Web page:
The adverse effects of the dramatic collapse in December 2013 of a 300-meter section of the Tijuana-Ensenada coastal highway are likely to be felt for at least six months and probably longer. The extent of the problem is clear from the images in the news reports from the time:
- Mexican coastal highway cracks up and slides 300ft down mountainside into sea after earthquake near U.S. border
The collapse took place about 95 km (60 mi) south of the border, and closed the scenic coastal highway near the San Miguel toll booth. It is still unclear whether or not an attempt will be made to rebuild the coastal highway, or whether a new highway, or new sections of highway, will be built further inland.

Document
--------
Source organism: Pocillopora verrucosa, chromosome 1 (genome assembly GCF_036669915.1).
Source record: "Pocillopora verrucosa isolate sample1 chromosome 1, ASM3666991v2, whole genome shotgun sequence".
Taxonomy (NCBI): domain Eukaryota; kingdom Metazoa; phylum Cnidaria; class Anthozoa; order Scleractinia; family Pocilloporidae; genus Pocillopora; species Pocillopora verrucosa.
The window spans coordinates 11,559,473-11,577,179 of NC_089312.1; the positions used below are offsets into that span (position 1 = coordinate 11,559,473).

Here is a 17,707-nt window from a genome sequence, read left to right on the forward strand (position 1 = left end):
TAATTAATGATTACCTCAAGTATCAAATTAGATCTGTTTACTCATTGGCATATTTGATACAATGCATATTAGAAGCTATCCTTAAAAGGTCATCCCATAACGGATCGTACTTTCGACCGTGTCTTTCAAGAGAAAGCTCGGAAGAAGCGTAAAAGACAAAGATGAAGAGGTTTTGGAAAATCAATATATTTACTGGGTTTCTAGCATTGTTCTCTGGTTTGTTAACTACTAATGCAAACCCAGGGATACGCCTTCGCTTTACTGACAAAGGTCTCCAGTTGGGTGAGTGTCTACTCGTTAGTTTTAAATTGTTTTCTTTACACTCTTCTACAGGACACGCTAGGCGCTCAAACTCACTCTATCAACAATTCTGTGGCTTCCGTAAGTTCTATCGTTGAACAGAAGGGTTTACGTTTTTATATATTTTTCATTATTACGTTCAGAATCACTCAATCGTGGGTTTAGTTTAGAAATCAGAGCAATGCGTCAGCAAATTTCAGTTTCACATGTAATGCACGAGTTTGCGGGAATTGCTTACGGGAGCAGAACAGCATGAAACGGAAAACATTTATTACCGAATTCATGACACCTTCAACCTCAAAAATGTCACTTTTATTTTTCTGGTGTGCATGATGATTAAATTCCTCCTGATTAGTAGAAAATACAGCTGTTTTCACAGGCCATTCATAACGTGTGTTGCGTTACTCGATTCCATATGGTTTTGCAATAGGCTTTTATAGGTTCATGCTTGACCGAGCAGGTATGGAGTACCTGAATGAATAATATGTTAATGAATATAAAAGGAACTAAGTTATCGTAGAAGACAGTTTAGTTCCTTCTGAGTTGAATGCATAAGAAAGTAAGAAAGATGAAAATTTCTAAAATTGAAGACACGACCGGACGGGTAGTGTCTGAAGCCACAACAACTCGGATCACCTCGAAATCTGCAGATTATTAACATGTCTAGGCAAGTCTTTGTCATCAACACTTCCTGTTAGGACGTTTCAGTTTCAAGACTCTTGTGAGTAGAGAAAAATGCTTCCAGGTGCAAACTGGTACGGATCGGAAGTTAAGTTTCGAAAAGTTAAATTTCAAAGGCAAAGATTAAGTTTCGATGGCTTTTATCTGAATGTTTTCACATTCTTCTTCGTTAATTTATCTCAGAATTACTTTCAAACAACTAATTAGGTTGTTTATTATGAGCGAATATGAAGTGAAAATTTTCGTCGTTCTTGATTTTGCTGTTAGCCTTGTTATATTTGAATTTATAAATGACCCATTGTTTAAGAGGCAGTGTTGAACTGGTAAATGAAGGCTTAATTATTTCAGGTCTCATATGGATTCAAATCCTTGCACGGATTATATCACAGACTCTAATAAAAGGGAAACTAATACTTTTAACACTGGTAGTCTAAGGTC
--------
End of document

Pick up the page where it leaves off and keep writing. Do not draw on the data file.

In the interim, passenger vehicles and light trucks are using the old two-lane road between Tijuana and Ensenada, while heavy goods vehicles are being rerouted via Tecate, adding at least 30% to their costs, according to Mexican National Confederation of Transporters (MNCT).
The MNCT says that 300 trucks a day travel between Tijuana and Ensenada and that the rerouting adds at least 80 km (50 mi) to each trip, with corresponding expenses in gasoline, driver salaries and vehicle maintenance. It also almost doubles the time required. A spokesperson for the MNCT has called for authorities to allow heavy trucks to use the more direct non-toll route (Highway 1). However, the increased traffic on the old road is already leading to backups and an increase in minor accidents, so it is unlikely that authorities will allow any larger trucks to use that route.
It is too early to say how serious the effects will be on Ensenada’s economy. The city has Mexico’s third busiest cruise ship terminal and is the main gateway for travel further south along the Baja California Peninsula.
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